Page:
Varorot Market, 5 Kruang-mae Rd., Chiang Mai
On view until July 30, 2015, 10:00 - 16:00 (closed Sundays)
studiOK (Navin Production)
87/109 Sammakorn House, Moo 7, Fah-ham, Chiang Mai
On view until July 30, 2015 (by appointment only)
104 Maneenopparat Rd., Chiang Mai
On view by appointment only until October 31, 2015 (by appointment only)
Launch: May 1-2, 2015
To commemorate 20-years since the founding of Navin Production, artist Navin Rawanchaikul together with collector Dr. Disaphol Chansiri have organised a special collaborative art event at three-venues around the artist’s hometown of Chiang Mai in northern Thailand.
Titled A Tale of Two Homes, the exhibition will be held concurrently at the Rawanchaikul family fabric shop - the O.K. Store - where the artist celebrates his father’s 80th Birthday, and at Navin Production’s recently built studio on the bank of Ping River. In conjunction, key selected pieces from Dr. Chansiri’s private art collection will be on view in the Tales of Navin exhibition at his garden residence in the heart of city. The project includes a number of collaborative works with family members and artist friends. A series of community-based workshops and an educational programme will also be developed throughout the exhibition period with the support of Jim Thompson Art Center, who have also collaborated on specially created merchandise for the event.
Only in his mid-40s, Rawanchaikul has exhibited at many of the world’s most important art stages with his work housed in key international collections. Ambitiously forming the art studio Navin Production in Chiang Mai while in his early 20s, the artist’s creative stable has been industrious for two decades. In recognition, Rawanchaikul comes full circle by returning to his childhood home to dust off and reinvigorate identity formative memories, combining them with present and future musings from within the new Navin Production home of studiOK.
Featuring an impressive range of media, including grand portrait painting, sculpture, comic books, found objects, sound and video installation, interactive elements and even art created from household dust, Rawanchaikul propels us on an intimate autobiographical odyssey from boyhood innocence through to recent uncertainties of middle age.
Known for creating elaborate egocentric narratives that blur fact and fantasy, here Rawanchaikul sifts through the once familiar rooms of his youth to rediscover genuine relics of personal history. He site-specifically reinterprets his father’s fabric shop and the former home above, which the family vacated in 1983. Located within the city centre’s Varorot market, as a backdrop the revealing archival habitat conveys the transformative face of a modernising mercantile community.
The exhibition also presents the new four-part series depicting the artist’s funeral. Born out of a crisis that led to entering the clergy, and subsequent personal and artistic reevaluation, the epic polyptych is ultimately optimistic in its projection. Letter writing has also consistently featured as intimate stand-alone works, with this exhibition highlighting a series of letters written by Rawanchaikul since the early-nineties, plus selected writings penned to the artist.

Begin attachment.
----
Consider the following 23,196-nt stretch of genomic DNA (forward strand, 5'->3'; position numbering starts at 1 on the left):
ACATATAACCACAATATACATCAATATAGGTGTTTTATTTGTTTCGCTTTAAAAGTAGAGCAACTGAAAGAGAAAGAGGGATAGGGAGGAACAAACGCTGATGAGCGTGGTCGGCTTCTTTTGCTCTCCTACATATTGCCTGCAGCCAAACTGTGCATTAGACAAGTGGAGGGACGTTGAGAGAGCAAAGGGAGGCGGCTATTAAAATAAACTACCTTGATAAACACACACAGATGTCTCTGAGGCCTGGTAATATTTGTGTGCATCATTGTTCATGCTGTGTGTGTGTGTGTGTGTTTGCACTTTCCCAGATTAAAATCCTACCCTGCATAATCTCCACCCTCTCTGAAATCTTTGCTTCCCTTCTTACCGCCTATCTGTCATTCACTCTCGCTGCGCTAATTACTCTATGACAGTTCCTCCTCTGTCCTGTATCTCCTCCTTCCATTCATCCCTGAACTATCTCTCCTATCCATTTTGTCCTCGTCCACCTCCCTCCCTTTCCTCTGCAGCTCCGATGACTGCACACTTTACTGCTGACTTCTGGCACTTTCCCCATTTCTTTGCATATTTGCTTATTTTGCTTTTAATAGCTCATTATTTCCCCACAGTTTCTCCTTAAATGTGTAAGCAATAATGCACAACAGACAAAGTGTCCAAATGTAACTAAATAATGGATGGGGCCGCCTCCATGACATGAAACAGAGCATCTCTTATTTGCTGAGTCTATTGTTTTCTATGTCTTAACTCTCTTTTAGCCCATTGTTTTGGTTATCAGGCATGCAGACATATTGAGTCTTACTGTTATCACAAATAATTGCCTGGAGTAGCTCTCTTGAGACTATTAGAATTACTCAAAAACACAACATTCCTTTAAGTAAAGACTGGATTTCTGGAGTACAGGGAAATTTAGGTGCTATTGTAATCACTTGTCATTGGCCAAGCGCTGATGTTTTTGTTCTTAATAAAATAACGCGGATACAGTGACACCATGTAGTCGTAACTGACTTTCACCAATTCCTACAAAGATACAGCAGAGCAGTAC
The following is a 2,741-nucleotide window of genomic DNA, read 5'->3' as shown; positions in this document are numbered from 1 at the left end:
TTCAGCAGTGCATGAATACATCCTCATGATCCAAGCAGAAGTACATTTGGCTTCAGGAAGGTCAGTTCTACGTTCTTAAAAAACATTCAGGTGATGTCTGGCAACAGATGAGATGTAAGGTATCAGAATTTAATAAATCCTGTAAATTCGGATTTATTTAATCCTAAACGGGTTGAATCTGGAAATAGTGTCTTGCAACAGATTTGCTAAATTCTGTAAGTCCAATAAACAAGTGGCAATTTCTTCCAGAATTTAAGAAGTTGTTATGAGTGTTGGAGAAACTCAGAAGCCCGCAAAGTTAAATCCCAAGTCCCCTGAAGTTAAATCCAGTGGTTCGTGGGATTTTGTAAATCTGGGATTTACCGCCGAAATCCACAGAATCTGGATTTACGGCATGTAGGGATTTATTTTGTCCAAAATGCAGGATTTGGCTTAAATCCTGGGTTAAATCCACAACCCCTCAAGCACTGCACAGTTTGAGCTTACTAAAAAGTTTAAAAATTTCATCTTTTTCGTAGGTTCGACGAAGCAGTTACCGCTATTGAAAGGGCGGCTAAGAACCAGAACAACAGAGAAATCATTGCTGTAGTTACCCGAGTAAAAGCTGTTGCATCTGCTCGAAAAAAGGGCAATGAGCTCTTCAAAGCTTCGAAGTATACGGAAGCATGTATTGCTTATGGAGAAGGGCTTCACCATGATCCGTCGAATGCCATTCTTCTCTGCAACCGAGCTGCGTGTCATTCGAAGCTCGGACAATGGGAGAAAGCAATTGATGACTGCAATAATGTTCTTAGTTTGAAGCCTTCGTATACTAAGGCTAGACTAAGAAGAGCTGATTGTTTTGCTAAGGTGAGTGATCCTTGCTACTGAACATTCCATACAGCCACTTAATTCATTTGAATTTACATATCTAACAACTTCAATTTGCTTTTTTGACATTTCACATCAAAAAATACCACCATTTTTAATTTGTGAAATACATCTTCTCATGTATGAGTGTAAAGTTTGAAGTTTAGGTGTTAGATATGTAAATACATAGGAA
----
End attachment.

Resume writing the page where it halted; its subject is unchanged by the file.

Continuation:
At the DC Collection key works from Rawanchaikul’s oeuvre are displayed with particular focus on the bonds of community. A central theme to Navin’s art, be it preservation, regeneration, or societal building, it dates from the early bottle photograph assemblages, through to the reflective community engaged project Fly with Me to Another World, and the Mahakad market series that looked at mercantile community history. Also included is the stretching almost eight-metre Paradiso di Navin painting and Chairman Navin sculpture that were centre-pieces of the Navinland Pavilion at the 2011 Venice Biennale. Curated by the Jim Thompson Art Center Director, Gridthiya Gaweewong, the exhibition spotlights a new twist on his signature taxicab art projects with a video series that captures memories of Chiang Mai through the eyes of the shrinking community of samlor rickshaw riders, who pedal commuters around the city streets.
A continuing influence and venerable mentor, Rawanchaikul was a former assistant to the late Montien Boonma in the early 1990s, during the establishment of the Chiang Mai Social Installation - a decisive springboard for Rawanchaikul to produce radical art interventions. Rawanchaikul has paid homage to Boonma on several occasions, including dedicating his 2010 Silpathorn Award to his former teacher. This exhibition is no exception, with a significant Boonma work on view at the DC Collection, along with a tributary House of Hope (2013) video installation and sculptural assemblage constructed from recycled material to be ceremonially torched during the opening event.
A Tale of Two Homes / Tales of Navin is a cross-generational exhibition loaded with biographic references that convey memories to personal history, educational grounding and mentorship, friendship and legacy. Aside from a capsule to the sustentation of memories, it is about excavating and processing thoughts to make sense of who we are, where we are from, and what we value as sanctuary. It is readying for the future by learning from the past.
104 Maneenopparat Rd.